Lobbyists say the ban will force adult nicotine addicts to return to traditional tobacco products.
The sale of flavored e-cigarette products is now completely illegal in the entirety of New York State.
New York, reports ABC News10, has also banned the sale of any tobacco products in pharmacies. Retailers who are caught violating the order will be fined up to $100 for each product they have on stock and available for purchase.
Advocates of the state’s strict new laws say they will help protect children and youth from nicotine addiction. Indeed, New York lawmakers and prosecutors have been among the nation’s outspoken critics of e-cigarette manufacturers like Juul.
Juul—as LegalReader’s mentioned many times before—has been accused of explicitly marketing flavored e-cigarettes to teenagers. One state-led investigation, for instance, found that Juul representatives had intentionally and directly approached children at a high school assembly.
But industry lobbyists, like Mike Kruger, the “Capital District Director” of the New York State Vapor Association, said the new policy may be e-cigarettes’ death knell.
“It’s very hard to tell what the customer’s going to do. I can tell you, over the past 45 days since we’ve been waiting on this to go into effect, I’ve had a lot of customers tell me that they’re going to eventually go back to smoking,” Kruger said.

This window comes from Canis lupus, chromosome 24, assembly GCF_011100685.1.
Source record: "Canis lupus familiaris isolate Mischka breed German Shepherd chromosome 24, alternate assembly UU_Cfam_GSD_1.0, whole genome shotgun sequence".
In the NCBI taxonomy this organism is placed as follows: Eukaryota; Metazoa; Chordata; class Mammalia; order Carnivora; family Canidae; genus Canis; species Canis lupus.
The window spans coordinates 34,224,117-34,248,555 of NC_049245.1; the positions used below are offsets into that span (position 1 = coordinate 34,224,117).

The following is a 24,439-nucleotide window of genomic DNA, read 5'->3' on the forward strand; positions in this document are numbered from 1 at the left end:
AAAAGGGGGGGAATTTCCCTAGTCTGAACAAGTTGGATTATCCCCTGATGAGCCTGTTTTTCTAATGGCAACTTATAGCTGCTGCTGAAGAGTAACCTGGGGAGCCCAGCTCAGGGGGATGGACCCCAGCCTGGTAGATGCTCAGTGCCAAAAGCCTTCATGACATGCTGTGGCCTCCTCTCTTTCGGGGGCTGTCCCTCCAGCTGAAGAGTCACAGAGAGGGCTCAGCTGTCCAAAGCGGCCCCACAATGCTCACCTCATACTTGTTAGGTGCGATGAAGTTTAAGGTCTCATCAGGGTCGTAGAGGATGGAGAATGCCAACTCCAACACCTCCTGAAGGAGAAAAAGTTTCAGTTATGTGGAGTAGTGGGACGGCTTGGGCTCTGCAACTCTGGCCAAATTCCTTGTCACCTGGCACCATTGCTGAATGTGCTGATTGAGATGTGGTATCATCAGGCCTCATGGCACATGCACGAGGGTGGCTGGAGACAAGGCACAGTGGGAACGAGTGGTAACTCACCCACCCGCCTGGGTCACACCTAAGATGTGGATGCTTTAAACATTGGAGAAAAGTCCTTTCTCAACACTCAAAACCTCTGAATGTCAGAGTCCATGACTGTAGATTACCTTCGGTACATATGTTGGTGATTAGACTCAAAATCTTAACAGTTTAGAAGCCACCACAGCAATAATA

Kruger’s argument is not uncommon—but it is one that receives relatively little media attention. E-cigarettes have, undoubtedly, helped many adult smokers quit traditional, combustible tobacco products.
At the same time, though, the rise of e-cigarettes has coincided with a historic resurgence in rates of nicotine use among young adults.
Of course, vapor lobbyists stress the benefits of their products to adult ex-smokers. Groups like the Vapor Technology Association have also reiterated the catastrophic economic damage their industry may face as a consequence of new restrictions.
“At a time when New York small businesses are barely holding on, New York’s statewide ban on flavored vapor products will close most of the 694 small mom and pop vape shops, throw 6,000 more New Yorkers out of work, and add another $680M wrench in the state’s budget crisis,” VTA Executive Director Tony Abboud said in a statement. “In addition to the serious negative economic impacts of the flavor ban, New York lawmakers are forcing adults who rely on vapor products as their alternative to cigarettes back to traditional smoking or to the dangerous black market. In short, everyone in New York loses with the short-sighed flavor ban—small businesses, employees, taxpayers, and public health.”
However, challenging the flavor ban may not be an easy task. WBNG12 notes that New York Gov. Andrew Cuomo has fought numerous lawsuits and injunctions to make the ban a reality.
Last September, Cuomo tried to ban flavored e-cigarettes products with an executive order. But the state’s supreme court found Cuomo had overstepped his authority.
In response, the New York Assembly passed S. 7506-B, a budget bill which included a provision banning the sale of flavored vapor products.
Judy Rightmyer, director of Capital District Tobacco Free Communities, said lawmakers have done the right thing by curtailing children’s access to nicotine.
“What this law is really seeking to do is to stop that young person from smoking,” Rightmyer said. “And getting rid of flavors will do that, because we know the majority of kids use flavors and they won’t just go to the tobacco flavors.”